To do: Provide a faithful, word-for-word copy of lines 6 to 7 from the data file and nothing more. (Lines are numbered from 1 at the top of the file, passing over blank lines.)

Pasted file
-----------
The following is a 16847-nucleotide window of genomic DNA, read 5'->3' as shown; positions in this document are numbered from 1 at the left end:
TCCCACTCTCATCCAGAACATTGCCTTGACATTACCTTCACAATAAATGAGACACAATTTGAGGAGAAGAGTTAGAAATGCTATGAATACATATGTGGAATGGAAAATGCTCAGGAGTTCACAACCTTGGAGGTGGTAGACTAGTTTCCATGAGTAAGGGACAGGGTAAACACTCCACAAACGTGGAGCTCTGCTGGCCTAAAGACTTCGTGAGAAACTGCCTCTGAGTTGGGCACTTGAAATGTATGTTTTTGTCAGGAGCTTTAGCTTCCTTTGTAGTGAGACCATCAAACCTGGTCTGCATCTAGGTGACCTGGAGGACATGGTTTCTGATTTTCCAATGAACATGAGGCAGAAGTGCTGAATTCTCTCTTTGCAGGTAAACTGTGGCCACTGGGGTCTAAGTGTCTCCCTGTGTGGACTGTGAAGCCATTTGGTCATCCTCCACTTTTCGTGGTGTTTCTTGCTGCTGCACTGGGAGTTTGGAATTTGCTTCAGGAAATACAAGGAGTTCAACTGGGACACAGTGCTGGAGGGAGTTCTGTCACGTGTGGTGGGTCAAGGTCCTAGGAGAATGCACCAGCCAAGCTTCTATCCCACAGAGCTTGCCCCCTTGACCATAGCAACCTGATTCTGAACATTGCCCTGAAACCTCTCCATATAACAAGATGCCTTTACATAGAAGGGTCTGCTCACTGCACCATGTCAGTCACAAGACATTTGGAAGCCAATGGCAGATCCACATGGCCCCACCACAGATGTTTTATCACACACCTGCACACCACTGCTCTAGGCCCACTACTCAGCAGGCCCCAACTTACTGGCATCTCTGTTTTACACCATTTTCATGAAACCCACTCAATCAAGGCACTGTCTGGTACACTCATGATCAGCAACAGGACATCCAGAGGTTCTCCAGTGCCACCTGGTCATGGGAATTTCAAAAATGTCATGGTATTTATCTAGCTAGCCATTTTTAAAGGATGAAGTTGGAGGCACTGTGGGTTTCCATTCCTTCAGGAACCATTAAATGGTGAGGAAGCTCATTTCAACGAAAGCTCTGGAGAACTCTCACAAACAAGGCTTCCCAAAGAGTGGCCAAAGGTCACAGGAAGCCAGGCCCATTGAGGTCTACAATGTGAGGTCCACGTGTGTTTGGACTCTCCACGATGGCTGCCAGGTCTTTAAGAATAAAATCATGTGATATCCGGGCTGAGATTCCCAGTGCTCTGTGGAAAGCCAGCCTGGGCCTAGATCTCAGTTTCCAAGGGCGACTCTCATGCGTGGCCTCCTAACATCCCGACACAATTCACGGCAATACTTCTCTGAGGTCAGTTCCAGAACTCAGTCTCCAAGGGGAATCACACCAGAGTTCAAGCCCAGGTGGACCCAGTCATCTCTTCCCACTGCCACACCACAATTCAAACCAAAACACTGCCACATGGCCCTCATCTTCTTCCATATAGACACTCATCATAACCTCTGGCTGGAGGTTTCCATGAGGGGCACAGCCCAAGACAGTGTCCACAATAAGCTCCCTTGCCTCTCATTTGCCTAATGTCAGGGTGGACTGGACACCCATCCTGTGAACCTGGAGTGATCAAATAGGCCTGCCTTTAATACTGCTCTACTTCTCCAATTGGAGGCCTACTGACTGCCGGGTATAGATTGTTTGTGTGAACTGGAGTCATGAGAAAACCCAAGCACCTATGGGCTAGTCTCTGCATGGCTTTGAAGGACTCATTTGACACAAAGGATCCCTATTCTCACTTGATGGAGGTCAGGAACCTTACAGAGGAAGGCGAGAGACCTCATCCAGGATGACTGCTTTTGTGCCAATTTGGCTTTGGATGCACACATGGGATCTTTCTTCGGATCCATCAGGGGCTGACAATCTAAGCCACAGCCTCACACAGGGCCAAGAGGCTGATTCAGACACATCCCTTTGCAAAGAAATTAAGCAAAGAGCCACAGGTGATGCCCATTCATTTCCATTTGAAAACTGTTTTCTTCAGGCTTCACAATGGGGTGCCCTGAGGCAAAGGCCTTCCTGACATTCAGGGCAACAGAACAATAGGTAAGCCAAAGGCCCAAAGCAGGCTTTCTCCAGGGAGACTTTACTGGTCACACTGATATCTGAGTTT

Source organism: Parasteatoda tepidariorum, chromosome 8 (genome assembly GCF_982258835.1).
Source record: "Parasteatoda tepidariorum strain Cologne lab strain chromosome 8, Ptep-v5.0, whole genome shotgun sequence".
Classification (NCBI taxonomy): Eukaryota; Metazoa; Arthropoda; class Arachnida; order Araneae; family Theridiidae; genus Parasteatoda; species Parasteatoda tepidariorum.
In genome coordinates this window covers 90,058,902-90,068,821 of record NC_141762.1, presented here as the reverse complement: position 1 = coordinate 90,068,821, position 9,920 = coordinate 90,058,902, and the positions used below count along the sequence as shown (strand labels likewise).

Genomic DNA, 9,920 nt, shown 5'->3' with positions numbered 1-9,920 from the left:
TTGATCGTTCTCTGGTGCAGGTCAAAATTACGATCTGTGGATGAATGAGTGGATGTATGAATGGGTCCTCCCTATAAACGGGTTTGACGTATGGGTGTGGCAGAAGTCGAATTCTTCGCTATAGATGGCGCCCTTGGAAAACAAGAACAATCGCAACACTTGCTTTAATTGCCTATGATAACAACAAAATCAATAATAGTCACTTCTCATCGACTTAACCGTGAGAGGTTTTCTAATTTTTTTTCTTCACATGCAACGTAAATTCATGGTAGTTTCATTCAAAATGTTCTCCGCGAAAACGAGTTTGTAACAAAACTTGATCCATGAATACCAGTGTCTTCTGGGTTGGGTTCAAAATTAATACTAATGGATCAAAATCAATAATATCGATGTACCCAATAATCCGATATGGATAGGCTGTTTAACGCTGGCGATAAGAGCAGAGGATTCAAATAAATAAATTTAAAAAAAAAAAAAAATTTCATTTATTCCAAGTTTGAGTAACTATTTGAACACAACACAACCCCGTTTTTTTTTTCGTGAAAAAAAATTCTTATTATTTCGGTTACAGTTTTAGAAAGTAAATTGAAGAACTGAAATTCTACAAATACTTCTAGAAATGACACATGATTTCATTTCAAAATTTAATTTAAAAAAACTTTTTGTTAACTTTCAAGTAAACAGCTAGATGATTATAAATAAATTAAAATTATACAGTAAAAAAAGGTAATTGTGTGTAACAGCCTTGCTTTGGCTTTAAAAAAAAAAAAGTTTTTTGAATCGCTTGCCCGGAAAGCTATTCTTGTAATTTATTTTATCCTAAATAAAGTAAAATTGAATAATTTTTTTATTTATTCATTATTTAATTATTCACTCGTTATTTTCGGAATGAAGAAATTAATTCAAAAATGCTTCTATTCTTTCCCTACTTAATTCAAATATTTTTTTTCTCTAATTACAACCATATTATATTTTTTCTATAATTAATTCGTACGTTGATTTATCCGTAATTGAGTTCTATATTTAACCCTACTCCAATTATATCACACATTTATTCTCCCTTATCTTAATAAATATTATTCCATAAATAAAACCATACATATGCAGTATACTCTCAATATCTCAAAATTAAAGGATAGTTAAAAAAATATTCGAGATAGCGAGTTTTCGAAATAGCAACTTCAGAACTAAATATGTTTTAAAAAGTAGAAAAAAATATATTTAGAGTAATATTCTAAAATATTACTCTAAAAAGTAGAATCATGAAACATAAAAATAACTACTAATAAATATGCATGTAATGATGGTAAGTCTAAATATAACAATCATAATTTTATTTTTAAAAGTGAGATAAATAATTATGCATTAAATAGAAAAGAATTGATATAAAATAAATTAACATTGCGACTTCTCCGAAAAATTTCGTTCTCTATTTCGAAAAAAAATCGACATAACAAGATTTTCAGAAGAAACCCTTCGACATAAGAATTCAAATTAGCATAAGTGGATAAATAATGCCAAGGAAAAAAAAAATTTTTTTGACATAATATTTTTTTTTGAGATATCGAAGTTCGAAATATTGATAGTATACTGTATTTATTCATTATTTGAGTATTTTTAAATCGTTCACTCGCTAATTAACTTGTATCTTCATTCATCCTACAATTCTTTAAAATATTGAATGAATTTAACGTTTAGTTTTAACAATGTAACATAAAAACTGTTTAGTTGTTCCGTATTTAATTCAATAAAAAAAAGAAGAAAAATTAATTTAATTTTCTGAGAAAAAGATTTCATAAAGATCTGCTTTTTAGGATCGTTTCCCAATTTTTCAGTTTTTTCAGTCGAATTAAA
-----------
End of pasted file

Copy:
In genome coordinates this window covers 90,058,902-90,068,821 of record NC_141762.1, presented here as the reverse complement: position 1 = coordinate 90,068,821, position 9,920 = coordinate 90,058,902, and the positions used below count along the sequence as shown (strand labels likewise).

Genomic DNA, 9,920 nt, shown 5'->3' with positions numbered 1-9,920 from the left: